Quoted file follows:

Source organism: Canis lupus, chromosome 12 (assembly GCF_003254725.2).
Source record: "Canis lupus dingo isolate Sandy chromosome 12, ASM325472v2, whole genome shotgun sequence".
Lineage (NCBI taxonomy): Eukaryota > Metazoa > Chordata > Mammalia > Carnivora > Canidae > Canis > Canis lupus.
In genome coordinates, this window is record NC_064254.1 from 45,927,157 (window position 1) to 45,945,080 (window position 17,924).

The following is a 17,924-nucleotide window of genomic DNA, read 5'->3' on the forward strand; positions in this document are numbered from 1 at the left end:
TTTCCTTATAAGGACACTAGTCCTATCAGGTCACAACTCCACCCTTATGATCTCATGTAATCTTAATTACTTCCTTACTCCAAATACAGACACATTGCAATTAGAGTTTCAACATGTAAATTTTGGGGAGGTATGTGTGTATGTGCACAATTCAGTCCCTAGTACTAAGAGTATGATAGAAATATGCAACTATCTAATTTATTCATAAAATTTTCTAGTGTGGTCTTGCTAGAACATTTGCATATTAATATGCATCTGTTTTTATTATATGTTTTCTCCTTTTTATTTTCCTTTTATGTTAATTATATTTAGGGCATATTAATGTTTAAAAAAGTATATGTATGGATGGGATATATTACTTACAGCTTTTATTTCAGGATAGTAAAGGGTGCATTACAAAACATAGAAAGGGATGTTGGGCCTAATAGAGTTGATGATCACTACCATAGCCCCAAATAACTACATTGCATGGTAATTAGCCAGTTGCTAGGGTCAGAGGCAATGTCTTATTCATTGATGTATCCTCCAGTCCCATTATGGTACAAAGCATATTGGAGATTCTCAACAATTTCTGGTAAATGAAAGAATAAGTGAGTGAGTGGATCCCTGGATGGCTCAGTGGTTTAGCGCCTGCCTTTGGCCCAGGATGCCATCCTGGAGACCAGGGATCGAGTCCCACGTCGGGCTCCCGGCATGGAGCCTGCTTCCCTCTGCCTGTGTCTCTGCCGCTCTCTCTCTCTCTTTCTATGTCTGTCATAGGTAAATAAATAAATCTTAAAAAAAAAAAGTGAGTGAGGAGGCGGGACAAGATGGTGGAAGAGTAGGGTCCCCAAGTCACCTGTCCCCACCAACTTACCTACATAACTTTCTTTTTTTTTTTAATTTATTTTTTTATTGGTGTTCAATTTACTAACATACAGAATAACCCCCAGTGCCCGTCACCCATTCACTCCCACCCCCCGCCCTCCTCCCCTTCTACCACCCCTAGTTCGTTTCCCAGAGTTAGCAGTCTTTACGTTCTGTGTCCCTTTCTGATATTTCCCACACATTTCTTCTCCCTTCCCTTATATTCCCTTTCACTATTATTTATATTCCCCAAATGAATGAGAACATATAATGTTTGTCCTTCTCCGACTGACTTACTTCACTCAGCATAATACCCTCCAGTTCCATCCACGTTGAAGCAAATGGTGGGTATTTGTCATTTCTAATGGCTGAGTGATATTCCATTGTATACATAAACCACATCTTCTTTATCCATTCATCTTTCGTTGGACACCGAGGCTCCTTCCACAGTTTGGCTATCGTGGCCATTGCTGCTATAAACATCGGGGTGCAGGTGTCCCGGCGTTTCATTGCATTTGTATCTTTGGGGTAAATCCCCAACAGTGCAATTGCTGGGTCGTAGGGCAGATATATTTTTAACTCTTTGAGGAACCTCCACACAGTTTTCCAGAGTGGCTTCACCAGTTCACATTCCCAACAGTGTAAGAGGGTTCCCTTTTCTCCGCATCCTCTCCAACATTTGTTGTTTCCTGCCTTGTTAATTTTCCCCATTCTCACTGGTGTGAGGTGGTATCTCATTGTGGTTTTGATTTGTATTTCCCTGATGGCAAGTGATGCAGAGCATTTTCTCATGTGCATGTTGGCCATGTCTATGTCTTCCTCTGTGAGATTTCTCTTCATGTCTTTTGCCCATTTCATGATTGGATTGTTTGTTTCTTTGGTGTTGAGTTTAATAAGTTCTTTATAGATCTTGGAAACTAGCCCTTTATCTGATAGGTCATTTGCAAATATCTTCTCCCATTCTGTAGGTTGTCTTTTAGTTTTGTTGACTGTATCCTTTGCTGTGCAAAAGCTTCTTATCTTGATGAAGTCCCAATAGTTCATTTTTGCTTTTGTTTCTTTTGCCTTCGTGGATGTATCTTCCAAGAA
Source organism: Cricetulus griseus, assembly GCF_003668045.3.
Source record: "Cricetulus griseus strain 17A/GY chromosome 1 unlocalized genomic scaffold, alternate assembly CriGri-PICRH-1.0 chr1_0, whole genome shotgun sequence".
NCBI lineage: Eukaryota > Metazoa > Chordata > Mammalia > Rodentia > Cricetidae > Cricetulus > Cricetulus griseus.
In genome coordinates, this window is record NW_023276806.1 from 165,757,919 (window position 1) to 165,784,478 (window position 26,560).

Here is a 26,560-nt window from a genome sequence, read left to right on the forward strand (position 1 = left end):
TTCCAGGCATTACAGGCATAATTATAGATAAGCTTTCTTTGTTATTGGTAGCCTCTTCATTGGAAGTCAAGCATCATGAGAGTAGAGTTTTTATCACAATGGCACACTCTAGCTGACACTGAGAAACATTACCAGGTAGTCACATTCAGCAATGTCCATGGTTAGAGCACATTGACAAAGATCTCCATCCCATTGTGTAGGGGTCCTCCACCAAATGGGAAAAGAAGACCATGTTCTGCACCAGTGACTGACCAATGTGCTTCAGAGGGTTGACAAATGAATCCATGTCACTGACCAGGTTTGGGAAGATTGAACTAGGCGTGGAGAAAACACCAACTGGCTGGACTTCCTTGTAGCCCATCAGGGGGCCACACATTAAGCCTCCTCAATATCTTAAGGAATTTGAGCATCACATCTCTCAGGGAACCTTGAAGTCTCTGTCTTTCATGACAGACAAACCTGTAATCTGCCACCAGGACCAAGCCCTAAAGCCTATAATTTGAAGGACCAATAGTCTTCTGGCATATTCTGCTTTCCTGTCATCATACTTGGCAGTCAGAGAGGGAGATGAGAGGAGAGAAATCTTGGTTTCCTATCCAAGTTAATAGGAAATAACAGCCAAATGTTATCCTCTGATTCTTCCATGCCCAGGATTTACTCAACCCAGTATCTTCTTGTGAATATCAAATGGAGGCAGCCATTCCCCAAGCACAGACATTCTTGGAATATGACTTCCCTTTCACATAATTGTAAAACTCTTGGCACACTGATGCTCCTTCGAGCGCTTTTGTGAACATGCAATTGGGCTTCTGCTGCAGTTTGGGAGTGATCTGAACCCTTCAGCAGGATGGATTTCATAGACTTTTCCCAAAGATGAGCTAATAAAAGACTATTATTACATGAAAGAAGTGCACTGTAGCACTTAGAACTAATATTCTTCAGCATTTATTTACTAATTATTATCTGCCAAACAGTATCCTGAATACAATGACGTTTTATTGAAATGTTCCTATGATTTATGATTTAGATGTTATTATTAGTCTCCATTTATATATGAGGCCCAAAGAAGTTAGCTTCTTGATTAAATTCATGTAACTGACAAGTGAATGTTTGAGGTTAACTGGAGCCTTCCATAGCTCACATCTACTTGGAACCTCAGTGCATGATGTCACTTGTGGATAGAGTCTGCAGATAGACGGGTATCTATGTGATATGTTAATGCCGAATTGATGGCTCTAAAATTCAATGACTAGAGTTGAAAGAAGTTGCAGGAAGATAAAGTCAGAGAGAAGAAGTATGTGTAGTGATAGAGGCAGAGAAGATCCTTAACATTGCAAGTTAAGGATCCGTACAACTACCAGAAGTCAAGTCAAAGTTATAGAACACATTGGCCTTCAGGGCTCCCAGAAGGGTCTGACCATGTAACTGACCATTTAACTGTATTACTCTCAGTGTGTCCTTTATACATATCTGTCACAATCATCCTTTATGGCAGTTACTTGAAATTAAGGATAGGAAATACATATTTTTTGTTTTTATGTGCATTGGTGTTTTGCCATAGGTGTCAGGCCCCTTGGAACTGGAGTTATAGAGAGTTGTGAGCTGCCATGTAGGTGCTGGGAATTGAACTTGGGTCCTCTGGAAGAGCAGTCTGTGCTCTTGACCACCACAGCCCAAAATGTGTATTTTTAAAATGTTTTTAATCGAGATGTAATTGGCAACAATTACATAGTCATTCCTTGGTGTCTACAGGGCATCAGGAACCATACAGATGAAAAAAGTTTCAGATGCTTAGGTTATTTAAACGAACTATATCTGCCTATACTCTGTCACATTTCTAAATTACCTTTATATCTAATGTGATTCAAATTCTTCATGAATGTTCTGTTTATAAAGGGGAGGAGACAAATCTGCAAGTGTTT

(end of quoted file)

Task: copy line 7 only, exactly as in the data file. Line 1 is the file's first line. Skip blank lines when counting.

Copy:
Source organism: Cricetulus griseus, assembly GCF_003668045.3.